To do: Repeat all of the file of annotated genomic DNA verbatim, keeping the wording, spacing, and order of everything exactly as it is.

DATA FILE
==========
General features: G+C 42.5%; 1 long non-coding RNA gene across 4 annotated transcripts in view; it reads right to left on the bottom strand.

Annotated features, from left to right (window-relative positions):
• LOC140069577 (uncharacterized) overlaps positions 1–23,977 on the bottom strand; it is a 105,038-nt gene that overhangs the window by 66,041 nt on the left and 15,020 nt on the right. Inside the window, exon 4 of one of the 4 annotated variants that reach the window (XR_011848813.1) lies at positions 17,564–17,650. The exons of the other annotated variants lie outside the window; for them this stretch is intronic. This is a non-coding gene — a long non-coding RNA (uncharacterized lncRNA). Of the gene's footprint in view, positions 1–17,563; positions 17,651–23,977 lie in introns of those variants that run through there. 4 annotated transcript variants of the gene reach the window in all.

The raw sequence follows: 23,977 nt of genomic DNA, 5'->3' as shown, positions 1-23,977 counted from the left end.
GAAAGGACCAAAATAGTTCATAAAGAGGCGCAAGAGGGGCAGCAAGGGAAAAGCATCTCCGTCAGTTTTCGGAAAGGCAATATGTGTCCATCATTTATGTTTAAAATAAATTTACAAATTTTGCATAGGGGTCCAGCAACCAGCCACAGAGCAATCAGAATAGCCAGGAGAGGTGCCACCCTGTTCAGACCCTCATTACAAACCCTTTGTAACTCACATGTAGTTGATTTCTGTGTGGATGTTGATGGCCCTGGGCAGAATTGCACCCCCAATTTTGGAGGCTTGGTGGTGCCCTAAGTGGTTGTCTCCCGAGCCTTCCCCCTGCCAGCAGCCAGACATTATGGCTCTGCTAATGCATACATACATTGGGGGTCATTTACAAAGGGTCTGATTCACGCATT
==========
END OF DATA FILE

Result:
General features: G+C 42.5%; 1 long non-coding RNA gene across 4 annotated transcripts in view; it reads right to left on the bottom strand.

Annotated features, from left to right (window-relative positions):
• LOC140069577 (uncharacterized) overlaps positions 1–23,977 on the bottom strand; it is a 105,038-nt gene that overhangs the window by 66,041 nt on the left and 15,020 nt on the right. Inside the window, exon 4 of one of the 4 annotated variants that reach the window (XR_011848813.1) lies at positions 17,564–17,650. The exons of the other annotated variants lie outside the window; for them this stretch is intronic. This is a non-coding gene — a long non-coding RNA (uncharacterized lncRNA). Of the gene's footprint in view, positions 1–17,563; positions 17,651–23,977 lie in introns of those variants that run through there. 4 annotated transcript variants of the gene reach the window in all.

The raw sequence follows: 23,977 nt of genomic DNA, 5'->3' as shown, positions 1-23,977 counted from the left end.
GAAAGGACCAAAATAGTTCATAAAGAGGCGCAAGAGGGGCAGCAAGGGAAAAGCATCTCCGTCAGTTTTCGGAAAGGCAATATGTGTCCATCATTTATGTTTAAAATAAATTTACAAATTTTGCATAGGGGTCCAGCAACCAGCCACAGAGCAATCAGAATAGCCAGGAGAGGTGCCACCCTGTTCAGACCCTCATTACAAACCCTTTGTAACTCACATGTAGTTGATTTCTGTGTGGATGTTGATGGCCCTGGGCAGAATTGCACCCCCAATTTTGGAGGCTTGGTGGTGCCCTAAGTGGTTGTCTCCCGAGCCTTCCCCCTGCCAGCAGCCAGACATTATGGCTCTGCTAATGCATACATACATTGGGGGTCATTTACAAAGGGTCTGATTCACGCATT